FIGS. 3 and 4 show another preferred embodiment of the inventive retaining system similar to the embodiment of FIGS. 1 and 2, except for using a pair of glazing strips. Glazing strip 15 and retainer strip 17 are similar and work in the same way, but instead of compressive seal 13 on the opposite side of glass 10, another glazing strip 30 having a spring material 31 encased in an elastomer 32 is mounted in a retainer slot 34 in frame 33 on the opposite side of glass panel 10 from glazing strip 15. An interference detent 35 secures glazing strip 30 in recess 34, and then glass 10 is positioned against glazing strip 30 as shown in FIG. 3. Driving wedge-shaped retainer strip 17 into recess 24 moves glass 10 to a central position between glazing strips 15 and 30, and deforms springs 16 and 31 so that both glazing strips 15 and 30 press against opposite faces of glass 10 with the desired forceful pressure.
FIG. 5 illustrates that other cross-sectional shapes and retainer strips having different shapes are possible in practicing the invention. Glazing strip 36 with its interior spring 37 has an interfering projection 38 near its anchorage edge 39 for interlocking with a projection 40 in retainer channel 41, and wedge-shaped strip 42 is shaped to be driven into the upper portion of retainer channel 21 for an interference fit under edge 43 to accomplish the function of retainer strip 17 of FIGS. 1-4. Many other shapes of wedge-shaped retainer strips, detent means, and interlocks between the anchorage edges of glazing strips and the frame around a window glass are also possible. Furthermore, a pair of glazing strips can interlock with each other around the periphery of a window glass, and a wedge-shaped strip can be driven into a recess adjacent one or both of the glazing strips to apply the final pressure desired for holding the glass securely in place and providing a leak-proof seal.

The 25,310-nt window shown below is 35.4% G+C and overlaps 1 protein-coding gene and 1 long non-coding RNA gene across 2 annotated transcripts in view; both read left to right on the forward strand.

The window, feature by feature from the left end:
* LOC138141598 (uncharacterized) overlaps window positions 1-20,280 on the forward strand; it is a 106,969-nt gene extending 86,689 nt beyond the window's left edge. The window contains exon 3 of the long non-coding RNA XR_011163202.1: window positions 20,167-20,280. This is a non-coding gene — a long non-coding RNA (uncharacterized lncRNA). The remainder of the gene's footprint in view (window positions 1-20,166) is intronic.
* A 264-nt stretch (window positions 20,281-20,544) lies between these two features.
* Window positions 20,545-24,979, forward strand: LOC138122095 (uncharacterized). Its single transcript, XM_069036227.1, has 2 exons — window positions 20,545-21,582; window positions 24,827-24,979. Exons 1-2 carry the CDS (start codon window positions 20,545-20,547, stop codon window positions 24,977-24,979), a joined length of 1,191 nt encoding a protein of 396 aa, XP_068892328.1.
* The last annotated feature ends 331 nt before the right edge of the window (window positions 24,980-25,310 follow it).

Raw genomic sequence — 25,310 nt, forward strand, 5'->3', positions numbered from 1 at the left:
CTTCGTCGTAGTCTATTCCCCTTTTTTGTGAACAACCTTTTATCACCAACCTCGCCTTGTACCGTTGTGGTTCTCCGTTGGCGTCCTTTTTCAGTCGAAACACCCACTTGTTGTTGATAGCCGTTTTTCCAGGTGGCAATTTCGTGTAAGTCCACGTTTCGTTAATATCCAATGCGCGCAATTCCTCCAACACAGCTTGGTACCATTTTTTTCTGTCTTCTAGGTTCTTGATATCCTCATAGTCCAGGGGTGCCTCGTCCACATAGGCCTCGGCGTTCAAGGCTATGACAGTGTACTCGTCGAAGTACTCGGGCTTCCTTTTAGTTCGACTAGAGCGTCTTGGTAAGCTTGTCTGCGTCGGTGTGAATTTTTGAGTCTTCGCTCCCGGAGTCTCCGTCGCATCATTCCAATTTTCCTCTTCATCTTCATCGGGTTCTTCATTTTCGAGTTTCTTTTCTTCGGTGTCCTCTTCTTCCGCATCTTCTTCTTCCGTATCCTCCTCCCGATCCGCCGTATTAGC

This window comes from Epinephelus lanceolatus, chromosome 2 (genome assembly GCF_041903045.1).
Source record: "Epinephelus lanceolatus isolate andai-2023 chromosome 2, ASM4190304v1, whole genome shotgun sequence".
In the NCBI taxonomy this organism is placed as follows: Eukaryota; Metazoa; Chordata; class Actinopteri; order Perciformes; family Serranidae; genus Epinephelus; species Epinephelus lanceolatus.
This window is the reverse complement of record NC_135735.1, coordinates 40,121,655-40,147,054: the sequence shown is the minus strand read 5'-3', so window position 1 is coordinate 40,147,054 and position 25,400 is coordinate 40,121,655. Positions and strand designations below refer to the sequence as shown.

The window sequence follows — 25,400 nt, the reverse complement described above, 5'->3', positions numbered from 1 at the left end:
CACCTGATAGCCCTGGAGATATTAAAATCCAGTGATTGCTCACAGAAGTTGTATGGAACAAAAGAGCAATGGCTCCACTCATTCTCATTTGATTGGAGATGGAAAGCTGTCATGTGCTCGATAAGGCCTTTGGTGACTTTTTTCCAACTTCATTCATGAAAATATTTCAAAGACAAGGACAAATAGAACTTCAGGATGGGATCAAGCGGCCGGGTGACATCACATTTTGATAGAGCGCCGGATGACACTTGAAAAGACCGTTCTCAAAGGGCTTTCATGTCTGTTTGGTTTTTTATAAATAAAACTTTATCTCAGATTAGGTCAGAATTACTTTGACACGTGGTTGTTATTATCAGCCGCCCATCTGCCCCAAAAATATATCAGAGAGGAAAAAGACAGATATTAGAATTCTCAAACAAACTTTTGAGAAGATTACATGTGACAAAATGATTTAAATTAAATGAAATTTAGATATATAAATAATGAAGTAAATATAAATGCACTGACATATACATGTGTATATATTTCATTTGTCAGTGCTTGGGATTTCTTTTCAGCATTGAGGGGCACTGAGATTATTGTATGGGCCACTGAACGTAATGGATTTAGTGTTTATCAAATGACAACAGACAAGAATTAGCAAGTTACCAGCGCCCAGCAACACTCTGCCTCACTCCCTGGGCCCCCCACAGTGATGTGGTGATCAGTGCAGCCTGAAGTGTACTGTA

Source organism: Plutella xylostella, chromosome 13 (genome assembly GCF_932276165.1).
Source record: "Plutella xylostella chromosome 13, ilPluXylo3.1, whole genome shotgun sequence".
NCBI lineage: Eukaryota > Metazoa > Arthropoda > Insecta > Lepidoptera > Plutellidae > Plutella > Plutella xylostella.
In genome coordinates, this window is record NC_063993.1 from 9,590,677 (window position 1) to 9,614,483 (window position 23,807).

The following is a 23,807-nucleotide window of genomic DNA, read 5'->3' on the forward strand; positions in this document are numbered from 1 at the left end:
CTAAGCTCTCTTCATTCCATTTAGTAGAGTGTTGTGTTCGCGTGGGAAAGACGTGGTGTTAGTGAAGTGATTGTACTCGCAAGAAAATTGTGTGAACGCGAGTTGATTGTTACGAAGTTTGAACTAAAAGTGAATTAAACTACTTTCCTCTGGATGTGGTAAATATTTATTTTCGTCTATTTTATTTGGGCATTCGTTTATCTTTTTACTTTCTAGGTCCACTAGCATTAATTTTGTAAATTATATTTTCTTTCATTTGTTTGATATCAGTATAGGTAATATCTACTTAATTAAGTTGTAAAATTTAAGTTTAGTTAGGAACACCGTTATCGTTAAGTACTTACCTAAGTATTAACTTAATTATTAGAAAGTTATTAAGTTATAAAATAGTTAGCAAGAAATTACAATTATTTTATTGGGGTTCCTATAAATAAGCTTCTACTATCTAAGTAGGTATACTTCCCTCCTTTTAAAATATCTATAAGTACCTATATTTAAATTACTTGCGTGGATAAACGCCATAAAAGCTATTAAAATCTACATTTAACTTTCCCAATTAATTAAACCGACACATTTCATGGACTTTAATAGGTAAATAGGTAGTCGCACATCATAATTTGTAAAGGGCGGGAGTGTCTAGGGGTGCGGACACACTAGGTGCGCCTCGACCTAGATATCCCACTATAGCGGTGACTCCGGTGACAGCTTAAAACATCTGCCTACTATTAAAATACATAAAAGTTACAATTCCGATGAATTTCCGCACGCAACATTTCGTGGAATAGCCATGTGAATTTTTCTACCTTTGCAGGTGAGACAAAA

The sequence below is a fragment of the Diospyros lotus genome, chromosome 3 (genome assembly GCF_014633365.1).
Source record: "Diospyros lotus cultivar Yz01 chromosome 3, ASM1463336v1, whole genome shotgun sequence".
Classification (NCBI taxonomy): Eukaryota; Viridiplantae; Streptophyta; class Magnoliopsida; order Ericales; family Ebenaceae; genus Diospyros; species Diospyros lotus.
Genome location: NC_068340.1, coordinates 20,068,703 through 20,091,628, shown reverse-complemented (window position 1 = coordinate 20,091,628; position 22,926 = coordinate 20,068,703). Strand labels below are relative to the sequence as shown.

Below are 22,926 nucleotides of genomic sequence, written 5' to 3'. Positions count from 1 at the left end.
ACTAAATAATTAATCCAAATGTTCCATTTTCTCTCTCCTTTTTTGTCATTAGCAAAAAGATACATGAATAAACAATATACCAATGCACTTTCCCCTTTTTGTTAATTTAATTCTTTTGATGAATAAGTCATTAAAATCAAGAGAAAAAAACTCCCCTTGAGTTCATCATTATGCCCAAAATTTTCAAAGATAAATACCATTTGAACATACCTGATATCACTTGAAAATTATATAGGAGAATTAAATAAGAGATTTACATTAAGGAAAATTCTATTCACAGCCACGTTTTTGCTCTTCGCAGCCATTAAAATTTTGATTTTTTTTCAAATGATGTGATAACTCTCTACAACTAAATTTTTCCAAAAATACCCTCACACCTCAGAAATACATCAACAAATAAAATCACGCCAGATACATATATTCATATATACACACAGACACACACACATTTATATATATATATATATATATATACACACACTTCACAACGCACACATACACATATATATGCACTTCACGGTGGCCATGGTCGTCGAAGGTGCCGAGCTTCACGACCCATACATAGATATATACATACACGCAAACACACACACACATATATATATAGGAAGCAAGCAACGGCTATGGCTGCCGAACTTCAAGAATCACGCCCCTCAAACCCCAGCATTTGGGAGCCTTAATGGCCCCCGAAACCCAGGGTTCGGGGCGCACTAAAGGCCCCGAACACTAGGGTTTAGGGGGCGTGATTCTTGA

In addition to the many configurations possible in practicing the invention, different materials can be used, and configurations can be adapted to the particular materials selected. Channels or anchorages can be made in many ways between glazing strips and frames or between interlocking pairs of glazing strips, and recesses for receiving retainer strips can also be formed in many ways. Frames can be made of extruded aluminum or cast concrete containing reglets, or even can be formed of wood, and those skilled in the art will know how to shape the components and make them out of the proper materials for any particular installation once they know the basic concepts of the invention.